Just how do you figure out what are acceptable levels of risks and rewards in trading? That’s a tough question to answer, because it’s a lot like asking someone how many layers of clothing you might need to go play outside safely on February 26th in Boston. If you check the annual weather report, you see that the temperatures and weather can vary widely, even on this winter date alone. Some years, a sweater might be enough, but others might require a heavy winter coat and head covering.
Trading is a lot like the weather, in that it is not an environment known for accuracy, but is infamous for its significant volatility. So, any debate about risks and rewards is always linked to the moment in question. A very conservative and often touted view regarding risk and reward is to use a ratio of two to one. This is where you would risk roughly half the pips you hope to make; essentially, if your profit target is 50, then you put in a stop level of 25.
That seems like sound strategy on paper, since you’d only need to be correct about forty percent of the time in order to profit. On the other hand, most actual traders don’t personally practice this idea. Plenty of gurus, coaches, teachers, analysts, so-called experts and individuals labeled strategists have all advocated this technique, but if you look into them, you’ll find that most have not even gambled their lunch money on any trade. The two to one idea just isn’t used by those in the trenches actually squeaking out a living trading.
Why is this?
The secret behind this is that folks who don’t actually trade never have the chance to learn for themselves that there’s really nothing in the market that could be considered actual reward. Only risk awaits traders. Markets aren’t like vending machines where you punch a few buttons and then get a set product or profit from the situation. In fact, markets do all they can to upset the goals and aspirations of traders. Consider a situation where you put 50 points into play, hoping to score up to 100. The trade might start off going how you want, as the floating p/1 rockets up and gets to 98 or so. If you’ve burned the two to one ratio into your mind, you sit there waiting for 100 so you can go make another trade. Guess what happens? A market stall shows up suddenly, followed by a reversal. Your spirits drop as the markets do, as your trade does too, falling all the way through your stop. What did you lose? You might first say 50 points, but in truth, you lost 148 from the combined 50 on your stop and the -98 you never booked. This just goes to show how the two to one ratio just doesn’t work in the real world.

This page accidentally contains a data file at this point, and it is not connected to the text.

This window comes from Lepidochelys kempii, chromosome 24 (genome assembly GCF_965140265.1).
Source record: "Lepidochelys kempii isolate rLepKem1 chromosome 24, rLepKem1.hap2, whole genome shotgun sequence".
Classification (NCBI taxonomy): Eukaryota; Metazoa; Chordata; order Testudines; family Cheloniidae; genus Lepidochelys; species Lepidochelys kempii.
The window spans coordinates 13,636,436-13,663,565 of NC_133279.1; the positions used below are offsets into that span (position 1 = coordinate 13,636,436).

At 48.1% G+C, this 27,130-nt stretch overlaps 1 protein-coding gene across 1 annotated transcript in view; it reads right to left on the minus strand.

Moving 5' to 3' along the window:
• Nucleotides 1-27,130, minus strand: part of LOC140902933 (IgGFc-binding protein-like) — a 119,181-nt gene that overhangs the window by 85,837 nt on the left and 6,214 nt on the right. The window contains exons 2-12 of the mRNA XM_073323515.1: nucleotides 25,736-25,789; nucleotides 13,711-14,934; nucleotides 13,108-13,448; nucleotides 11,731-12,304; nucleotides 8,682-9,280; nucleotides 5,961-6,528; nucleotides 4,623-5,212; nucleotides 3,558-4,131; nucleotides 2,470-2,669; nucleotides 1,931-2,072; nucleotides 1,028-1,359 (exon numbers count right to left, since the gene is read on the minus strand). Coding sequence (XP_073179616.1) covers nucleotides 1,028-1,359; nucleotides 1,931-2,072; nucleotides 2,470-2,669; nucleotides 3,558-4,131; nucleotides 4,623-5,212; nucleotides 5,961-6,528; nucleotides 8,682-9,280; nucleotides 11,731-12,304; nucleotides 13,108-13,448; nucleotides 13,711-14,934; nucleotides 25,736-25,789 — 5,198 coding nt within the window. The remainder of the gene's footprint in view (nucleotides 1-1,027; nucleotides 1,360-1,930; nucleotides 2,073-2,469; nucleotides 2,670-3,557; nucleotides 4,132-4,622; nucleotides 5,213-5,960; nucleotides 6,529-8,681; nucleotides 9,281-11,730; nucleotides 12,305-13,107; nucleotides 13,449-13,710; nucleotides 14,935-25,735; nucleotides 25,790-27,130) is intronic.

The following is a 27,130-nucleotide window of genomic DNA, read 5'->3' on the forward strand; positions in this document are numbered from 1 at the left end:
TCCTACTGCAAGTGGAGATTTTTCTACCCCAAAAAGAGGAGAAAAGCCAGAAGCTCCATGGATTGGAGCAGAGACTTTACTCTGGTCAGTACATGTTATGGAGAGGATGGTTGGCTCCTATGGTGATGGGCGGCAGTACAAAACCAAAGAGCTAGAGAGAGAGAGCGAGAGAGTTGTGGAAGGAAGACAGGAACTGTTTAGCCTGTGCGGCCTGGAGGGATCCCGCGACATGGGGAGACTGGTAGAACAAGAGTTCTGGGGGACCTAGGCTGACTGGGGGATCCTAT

The truth of the situation is that you can not forecast market profits. The only factor that you actually have any personal influence over is the factor of risk. This is why trading is always done with a pair of units, not one. This is why traders go after short first targets, and why they trail their stops to aggressively manage risk. It’s not pretty, but it’s the only assured way of successfully managing both risks and rewards when trading on the markets.